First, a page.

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Apple Changes Stance On Water Damage Policy 155

Posted by Soulskill
from the customer-is-occasionally-right dept.
tekgoblin writes "It appears Apple has changed its stance on whether an iOS device is actually water damaged. If you remember when the 13-year-old girl sued Apple in December, it was because her iPhone's moisture sensors had gone off and Apple voided her warranty. Those sensors have also been triggered by simply exposing the phone to low temperatures. Now Apple says that if the moisture sensors are red but the customer disputes and says no liquid has come into contact with the device, the warranty may still apply."
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Apple Changes Stance On Water Damage Policy

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  • by Anonymous Coward on Monday January 31, 2011 @07:16PM (#35061636)

    The problem with LDI stickers is that it just shows that the sticker was exposed to liquid. At the unnamed cellphone provider I work for failing a phone for a tripped sticker if they have insurance won't fly. We have to find corrosion or other signs of liquid intrusion on the circuit board.

    But seriously people. If you use your phone in extreme conditions and it fails, that is not something that should ever be covered under a warranty. I love how they are saying that the LDI's aren't fair because if you use the phone in -20C and then go inside they can trip. Guess what -20C is BAD for your electronics. Leaving your phone in the room while you shower is BAD for your electronics. If your actively using your devices out there and leaving them exposed you deserve to lose your warranty coverage. Warranty covers defects in the equipment not defects in the user. Remember these people are in the store trying to make warranty claims because their phone is broken. Its not like the phones/devices are working fine. If your stupid enough to do something that trips your stickers Apple has the right to deny you.

    Them using stickers as ways to blanket deny a phone is not unique to apple. What is unique to apple is they are the only company that pretty much forces you to go to them for support. If you have stickers tripped in any HTC/Palm/Moto/Samsung devices and your sending your device to them for warranty service, that is gonna be shipped back to you as unrepairable and your gonna be charged for shipping.

  • Re:Translation (Score:5, Interesting)

    by v1 (525388) on Monday January 31, 2011 @07:48PM (#35061894) Homepage Journal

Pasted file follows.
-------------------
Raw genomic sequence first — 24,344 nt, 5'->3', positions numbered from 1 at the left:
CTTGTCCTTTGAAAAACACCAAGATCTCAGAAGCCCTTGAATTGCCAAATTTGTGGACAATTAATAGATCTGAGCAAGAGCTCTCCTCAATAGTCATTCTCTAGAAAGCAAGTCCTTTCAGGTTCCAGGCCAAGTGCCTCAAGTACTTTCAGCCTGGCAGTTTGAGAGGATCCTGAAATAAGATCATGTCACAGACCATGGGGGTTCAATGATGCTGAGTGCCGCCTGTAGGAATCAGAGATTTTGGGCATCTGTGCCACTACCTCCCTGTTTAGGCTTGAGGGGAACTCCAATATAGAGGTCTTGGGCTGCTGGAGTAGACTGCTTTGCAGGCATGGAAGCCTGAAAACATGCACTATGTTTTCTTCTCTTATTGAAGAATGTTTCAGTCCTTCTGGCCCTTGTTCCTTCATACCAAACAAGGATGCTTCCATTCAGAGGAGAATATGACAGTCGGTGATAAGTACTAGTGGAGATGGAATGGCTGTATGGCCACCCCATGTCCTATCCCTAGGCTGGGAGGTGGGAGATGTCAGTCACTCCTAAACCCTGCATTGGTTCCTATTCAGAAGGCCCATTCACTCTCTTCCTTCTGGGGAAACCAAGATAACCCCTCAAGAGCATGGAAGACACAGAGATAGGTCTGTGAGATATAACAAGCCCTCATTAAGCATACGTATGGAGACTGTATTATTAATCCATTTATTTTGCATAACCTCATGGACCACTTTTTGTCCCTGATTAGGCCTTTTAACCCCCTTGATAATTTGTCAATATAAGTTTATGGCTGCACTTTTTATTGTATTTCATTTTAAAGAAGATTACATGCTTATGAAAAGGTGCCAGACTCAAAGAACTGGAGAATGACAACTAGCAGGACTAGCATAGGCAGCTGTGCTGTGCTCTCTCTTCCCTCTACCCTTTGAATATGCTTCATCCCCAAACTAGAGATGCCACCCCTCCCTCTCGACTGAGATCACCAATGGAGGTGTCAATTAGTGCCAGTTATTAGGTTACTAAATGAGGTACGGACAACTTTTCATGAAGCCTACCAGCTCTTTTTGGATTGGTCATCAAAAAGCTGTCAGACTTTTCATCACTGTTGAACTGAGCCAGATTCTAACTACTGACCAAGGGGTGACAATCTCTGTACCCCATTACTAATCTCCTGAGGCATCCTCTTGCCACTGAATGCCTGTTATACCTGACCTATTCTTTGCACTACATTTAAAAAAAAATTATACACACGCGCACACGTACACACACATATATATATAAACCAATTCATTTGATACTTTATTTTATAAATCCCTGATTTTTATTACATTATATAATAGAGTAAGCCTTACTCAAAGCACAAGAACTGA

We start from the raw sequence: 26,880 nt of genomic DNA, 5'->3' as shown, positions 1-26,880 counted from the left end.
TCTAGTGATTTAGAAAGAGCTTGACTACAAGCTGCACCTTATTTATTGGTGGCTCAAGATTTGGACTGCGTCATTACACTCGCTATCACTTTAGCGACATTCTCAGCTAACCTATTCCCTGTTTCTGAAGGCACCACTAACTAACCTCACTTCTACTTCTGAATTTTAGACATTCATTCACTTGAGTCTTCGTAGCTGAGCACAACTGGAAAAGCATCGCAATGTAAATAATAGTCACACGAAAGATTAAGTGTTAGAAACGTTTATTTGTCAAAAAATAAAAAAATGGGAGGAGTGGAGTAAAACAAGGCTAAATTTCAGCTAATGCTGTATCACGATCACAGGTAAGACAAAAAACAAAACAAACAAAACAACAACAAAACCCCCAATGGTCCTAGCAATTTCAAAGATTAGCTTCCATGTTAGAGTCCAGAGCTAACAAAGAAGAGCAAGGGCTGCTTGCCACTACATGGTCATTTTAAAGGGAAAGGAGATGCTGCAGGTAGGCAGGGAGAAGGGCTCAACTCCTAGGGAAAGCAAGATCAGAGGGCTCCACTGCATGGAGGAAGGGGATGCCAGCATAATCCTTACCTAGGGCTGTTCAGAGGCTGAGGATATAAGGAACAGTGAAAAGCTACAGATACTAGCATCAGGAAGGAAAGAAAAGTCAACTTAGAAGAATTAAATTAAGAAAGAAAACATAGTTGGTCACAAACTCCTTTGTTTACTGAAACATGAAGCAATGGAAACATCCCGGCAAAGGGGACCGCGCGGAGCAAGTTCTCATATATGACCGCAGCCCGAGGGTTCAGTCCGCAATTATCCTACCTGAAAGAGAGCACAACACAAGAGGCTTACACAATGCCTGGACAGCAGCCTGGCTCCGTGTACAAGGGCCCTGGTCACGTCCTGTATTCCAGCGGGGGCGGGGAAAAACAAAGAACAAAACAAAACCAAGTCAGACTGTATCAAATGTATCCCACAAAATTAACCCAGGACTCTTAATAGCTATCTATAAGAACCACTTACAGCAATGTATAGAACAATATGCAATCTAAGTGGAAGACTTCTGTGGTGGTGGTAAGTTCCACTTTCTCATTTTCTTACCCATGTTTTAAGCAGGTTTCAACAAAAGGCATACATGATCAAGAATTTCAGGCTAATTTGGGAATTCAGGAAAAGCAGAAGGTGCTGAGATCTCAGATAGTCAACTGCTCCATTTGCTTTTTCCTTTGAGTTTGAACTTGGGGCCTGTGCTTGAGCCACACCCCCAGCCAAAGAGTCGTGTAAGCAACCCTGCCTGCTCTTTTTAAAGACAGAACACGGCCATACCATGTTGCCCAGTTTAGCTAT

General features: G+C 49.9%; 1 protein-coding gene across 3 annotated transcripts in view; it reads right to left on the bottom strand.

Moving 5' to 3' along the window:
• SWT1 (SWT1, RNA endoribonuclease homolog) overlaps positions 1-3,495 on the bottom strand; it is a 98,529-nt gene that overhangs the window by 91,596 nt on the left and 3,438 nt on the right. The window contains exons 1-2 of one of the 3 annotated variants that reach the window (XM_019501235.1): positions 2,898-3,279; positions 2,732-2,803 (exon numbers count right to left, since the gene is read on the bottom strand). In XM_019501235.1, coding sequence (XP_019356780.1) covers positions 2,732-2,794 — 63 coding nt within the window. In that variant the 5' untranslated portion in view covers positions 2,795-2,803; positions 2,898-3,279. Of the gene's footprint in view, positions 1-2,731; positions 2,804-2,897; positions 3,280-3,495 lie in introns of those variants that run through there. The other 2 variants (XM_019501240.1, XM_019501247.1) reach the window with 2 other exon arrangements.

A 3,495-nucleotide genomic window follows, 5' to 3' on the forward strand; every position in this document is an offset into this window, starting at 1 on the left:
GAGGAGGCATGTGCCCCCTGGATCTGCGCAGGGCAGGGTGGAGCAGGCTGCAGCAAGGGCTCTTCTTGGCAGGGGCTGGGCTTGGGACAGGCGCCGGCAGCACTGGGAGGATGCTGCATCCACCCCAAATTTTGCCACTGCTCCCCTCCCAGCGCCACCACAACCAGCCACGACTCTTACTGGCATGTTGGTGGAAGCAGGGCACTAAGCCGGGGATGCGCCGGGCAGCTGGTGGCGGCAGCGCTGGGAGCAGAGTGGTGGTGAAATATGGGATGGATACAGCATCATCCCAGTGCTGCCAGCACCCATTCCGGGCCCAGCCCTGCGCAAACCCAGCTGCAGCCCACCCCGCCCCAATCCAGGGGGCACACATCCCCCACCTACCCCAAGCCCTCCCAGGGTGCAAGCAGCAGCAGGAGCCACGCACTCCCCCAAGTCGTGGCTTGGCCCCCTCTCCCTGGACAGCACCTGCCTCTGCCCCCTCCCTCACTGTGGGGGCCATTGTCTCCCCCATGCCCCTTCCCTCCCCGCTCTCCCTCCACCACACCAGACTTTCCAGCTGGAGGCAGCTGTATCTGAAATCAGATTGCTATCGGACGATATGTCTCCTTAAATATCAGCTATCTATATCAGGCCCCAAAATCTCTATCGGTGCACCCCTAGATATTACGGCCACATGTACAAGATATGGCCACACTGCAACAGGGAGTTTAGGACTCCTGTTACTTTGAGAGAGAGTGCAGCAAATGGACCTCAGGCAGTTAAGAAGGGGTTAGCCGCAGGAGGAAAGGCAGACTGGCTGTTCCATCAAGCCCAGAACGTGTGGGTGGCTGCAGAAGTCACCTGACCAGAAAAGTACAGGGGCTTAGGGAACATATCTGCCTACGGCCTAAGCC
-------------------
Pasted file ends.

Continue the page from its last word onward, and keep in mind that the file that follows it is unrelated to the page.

>>Apple are possibly the worst for warranties... and more specifically owning up to defects.

    I suppose that explains Apple remaining in the top 3 for the last what 15 yrs in computer customer service.

    Just this week I have seen Apple volunteer to repair TWO computers that were flat out abused by the customer because they want to keep happy customers. Your statement about Apple being "the worst" for warranties is about the biggest pile of flaming BS I have seen recently. They're expensive, they're arrogant, they're controlling, etc, but the grand majority of their customers rate the warranty and customer support five star.

    That being said, yes the LSI are unreliable. They're also used worldwide by almost anyone that manufactures a handheld electronic gadget, including darn near 100% of cell phone manufacturers because they're cheap and WILL identify liquid contact. (erroring in their favor, what did you expect?) And every single one of them has started the game with a "if we see red, the warranty is void" policy, and will make exceptions/considerations in the customer's favor. (some more often than others) Take your dead cell phone into the store and say it won't turn on. The very first thing they will do is remove the battery. Not to reset it. (that's what they'll say though) But to look at the (most easily accessed, one of many) LSI in the phone. You make it sound like Apple is the only one in the world that does this. Remove your cell phone's battery. Look for the white dot.

    >>I suppose owning up to a defect is difficult when your under the delusion of perfection

    "defect" implies there was a "correct" way to do it. What was your suggestion? Don't you think by now someone would be wealthy having made a better solution to this industry-wide problem, if it were a trivial thing to improve on?

The unfacts, did we have them, are too imprecisely few to warrant our certitude.

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